Jesus said nothing about homosexuality. What he did say was that faithful and long-term love was the highest value. Its what he showed, its what he lived. I would not have been surprised to find Jesus in a gay bar. An Episcopal Bishop once asked one of his gay priests if he would wear his collar into a gay bar. The priest responded that he would not as he felt it might bring scandal to the Church. The bishop replied "Well, that's what separates you from Jesus".
Its pretty clear that St. Paul and the other epistle writers were unclear in what they meant when we translated it to mean homosexual relationships. They had no idea that there was any other category than heterosexual orientation. We ignore much of scriptures "irrational passages"....but take as Gospel truth those that do not effect us, but another class.
I know Christianity has a great deal to offer the gay community and vice versa. I just fear that neither will have the chance to truly know and love each other.

Tuesday, February 17, 2009

I Was Homeless and you Gave Me Shelter

For the last few weeks my parish has opened its parish hall on Friday evenings for those who need shelter from the nights we have had with temperatures dipping into the teens and twenties. It was a risk for this parish, a world they had only known from a distance as they always helped other parishes and institutions in serving food and volunteering at Food Pantries. And while this was good, it also didn't impact the parish as a whole, but mainly individuals.

At first we did it with an idealistic zeal as a good thing to do, not as a responsibility. Most of the volunteers were green in dealing with the homeless. Many of them expected the "humble poor" dressed in rags who would be grateful for a place to stay. They didn't expect them to show up in down parkas, most with varying degrees of mental illness and/or addiction, some perfectly sane, some are angry, some are not.

When I was at the Catholic Worker in New York City in the early 1980's I learned a great deal about living with the homeless of the Bowery and St. Mark's area. Living with the homeless was an eye opening experience. Most at the Catholic Worker had some form of mental or developmental disability. They formed a community that was held together by faith and hope and love. Did it change them? Well, it didn't change their mental issues and it didn' change their highly idiosyncratic personalities. While we didn't try and change them directly, we ask everyone to act with respect and in a non-violent manner. There were consequences for violent behavior and disrespect (usually "time out" from the shelter for a time until repentance could take hold).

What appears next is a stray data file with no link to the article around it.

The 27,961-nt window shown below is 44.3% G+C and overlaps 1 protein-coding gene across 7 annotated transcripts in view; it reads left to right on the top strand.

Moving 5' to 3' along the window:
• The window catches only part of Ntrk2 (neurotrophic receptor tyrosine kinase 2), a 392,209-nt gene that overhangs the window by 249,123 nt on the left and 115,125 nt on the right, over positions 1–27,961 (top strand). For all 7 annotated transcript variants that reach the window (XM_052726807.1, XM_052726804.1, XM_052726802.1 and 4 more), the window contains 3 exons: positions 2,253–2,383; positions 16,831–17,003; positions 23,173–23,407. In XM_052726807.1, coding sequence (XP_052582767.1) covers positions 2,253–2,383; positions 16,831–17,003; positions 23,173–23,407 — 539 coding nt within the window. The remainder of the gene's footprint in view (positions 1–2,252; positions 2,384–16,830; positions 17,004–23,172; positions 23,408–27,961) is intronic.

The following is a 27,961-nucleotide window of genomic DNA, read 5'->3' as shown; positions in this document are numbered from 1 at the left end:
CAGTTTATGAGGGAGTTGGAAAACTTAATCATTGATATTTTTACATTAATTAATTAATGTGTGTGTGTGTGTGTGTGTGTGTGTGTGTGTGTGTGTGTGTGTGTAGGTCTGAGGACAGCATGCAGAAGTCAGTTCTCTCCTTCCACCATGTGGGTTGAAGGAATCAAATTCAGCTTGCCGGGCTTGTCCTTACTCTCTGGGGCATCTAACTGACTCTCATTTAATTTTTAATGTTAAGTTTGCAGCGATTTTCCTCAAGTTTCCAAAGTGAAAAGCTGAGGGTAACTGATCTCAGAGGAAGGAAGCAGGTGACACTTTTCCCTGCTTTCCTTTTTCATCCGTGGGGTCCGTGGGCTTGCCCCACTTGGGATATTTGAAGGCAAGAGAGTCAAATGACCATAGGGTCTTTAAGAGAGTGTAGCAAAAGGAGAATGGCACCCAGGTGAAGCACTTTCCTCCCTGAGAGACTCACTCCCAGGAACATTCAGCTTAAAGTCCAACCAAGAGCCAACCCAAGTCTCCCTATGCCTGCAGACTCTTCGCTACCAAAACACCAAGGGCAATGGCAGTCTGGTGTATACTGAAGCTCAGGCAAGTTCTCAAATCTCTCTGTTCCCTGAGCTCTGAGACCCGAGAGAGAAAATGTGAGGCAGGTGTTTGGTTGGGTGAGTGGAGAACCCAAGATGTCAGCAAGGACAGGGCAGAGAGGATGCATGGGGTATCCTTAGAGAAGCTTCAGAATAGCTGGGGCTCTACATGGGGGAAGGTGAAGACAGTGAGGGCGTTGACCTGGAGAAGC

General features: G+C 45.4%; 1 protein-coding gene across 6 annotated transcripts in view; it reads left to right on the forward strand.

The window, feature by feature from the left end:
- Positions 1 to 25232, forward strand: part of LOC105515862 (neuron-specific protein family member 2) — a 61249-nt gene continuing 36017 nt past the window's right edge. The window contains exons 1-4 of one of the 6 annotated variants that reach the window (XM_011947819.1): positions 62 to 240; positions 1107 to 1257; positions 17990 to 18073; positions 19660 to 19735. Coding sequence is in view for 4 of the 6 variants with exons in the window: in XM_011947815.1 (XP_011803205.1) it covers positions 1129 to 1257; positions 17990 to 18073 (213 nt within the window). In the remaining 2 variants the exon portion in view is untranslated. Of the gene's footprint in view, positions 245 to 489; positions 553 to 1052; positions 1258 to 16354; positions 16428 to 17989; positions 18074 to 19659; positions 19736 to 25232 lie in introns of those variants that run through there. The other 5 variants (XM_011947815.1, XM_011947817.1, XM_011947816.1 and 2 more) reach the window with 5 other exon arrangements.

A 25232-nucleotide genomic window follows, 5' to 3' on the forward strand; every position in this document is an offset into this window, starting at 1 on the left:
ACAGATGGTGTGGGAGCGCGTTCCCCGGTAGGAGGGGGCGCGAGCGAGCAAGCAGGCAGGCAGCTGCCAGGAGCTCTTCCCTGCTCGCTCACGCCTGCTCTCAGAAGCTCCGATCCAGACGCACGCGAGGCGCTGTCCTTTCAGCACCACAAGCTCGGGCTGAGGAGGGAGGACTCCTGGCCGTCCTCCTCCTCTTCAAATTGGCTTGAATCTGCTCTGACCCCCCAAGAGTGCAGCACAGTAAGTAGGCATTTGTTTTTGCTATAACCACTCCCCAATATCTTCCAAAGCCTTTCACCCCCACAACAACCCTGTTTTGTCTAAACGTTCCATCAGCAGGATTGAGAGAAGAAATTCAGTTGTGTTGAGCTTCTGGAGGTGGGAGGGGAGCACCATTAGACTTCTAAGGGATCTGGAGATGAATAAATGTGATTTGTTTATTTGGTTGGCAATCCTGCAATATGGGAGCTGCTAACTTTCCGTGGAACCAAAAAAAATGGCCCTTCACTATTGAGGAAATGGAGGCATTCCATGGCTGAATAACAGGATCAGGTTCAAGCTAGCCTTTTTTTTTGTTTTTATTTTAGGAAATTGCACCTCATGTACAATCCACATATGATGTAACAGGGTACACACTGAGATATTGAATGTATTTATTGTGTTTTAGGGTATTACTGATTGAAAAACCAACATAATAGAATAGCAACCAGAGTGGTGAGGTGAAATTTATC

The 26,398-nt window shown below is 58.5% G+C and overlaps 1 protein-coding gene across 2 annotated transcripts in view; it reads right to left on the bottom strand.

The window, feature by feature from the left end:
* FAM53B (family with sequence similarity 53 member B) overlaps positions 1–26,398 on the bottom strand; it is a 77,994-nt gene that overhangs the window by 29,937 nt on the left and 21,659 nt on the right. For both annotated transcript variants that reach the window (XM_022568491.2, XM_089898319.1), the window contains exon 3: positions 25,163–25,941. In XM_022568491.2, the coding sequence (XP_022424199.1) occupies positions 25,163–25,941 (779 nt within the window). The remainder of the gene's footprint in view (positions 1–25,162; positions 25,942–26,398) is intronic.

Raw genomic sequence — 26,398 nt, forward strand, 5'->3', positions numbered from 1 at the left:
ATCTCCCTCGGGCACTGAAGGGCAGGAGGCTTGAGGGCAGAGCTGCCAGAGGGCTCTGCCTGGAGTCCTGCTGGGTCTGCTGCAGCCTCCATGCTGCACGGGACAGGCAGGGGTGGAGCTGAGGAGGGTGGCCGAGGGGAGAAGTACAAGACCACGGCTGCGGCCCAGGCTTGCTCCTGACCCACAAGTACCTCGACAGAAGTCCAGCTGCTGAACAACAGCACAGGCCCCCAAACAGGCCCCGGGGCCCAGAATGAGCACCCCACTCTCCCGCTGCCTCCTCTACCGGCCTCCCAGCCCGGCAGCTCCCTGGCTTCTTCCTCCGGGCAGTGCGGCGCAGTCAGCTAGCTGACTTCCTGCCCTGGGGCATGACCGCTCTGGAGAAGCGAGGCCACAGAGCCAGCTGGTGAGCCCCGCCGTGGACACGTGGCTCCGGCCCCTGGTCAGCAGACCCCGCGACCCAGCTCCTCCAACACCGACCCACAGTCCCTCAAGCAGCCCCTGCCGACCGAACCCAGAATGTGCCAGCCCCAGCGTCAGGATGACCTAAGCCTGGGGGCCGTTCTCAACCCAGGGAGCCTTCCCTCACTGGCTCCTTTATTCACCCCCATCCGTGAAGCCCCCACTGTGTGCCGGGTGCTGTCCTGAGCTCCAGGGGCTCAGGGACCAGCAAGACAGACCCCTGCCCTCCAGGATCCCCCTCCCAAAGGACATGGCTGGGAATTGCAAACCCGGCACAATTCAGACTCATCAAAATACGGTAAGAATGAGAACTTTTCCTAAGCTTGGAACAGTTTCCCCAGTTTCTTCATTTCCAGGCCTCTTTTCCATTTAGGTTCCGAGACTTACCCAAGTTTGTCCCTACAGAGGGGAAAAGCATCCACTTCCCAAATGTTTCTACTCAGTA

While there Dorothy Day had posted a quote from St. Vincent DePaul which I never forgot:

You will find out that Charity is a heavy burden to carry, heavier than the kettle of soup and the full basket. But you will keep your gentleness and your smile. It is not enough to give soup and bread. This the rich can do. You are the servant of the poor, always smiling and good-humored. They are your masters, terribly sensitive and exacting master you will see. And the uglier and the dirtier they will be, the more unjust and insulting, the more love you must give them. It is only for your love alone that the poor will forgive you the bread you give to them.

This quote is a mystery (and a tad offensive, maybe) to those who are giving up their time to help someone in need, but its true. One thing that I find is that most people want to be independant. We get angry and grouchy when our life depends on the good will or cooperation of another. Human Beings are mostly wired to take care of themselves when they reach adulthood. It's a self-esteem issue. When we can't it upsets us. Many of our guests resent being homeless for they are there for a variety of reasons: rejection by family and friends, health reasons as one of the guys had cancer and was rendered asset-less from the treatments with no medical insurance, others are on that first step to recovery from addiction to alcohol or drugs, others had economic disasters beyond their control visited upon them.

When we serve the poor to make us feel good we will soon run out of steam. They don't respond the way we want often. They make us nervous, feel vulnerable, sometimes take us for granted. I always go back to St. Vincent's quote when I have times like this.

One must have some sense of a higher power who asks us to be love in the world. Its hard as hell, but it is requested nonetheless. As I have studied all major world religions there is not one that says God doesn't require inconvenient love of us. So there must be truth there.

I learn about myself--I am pushed up against my selfishness, pride and limited ability to love when I actually live with the poor for an evening. Instead of interacting with them, I resist. I notice spending all my time in the kitchen with people "like me" rather than our guests as a shelter from these truths.

Its a process to love the poor. We must see ourselves in them. We must listen to their yearnings, desires and hopes and hear the echo's of that in our own heart and life. Its not hard but it is an act of the will to be exposed to the humanity of the poor.

Tuesday, November 11, 2008

Keith Olberman on Prop 8 (watch!)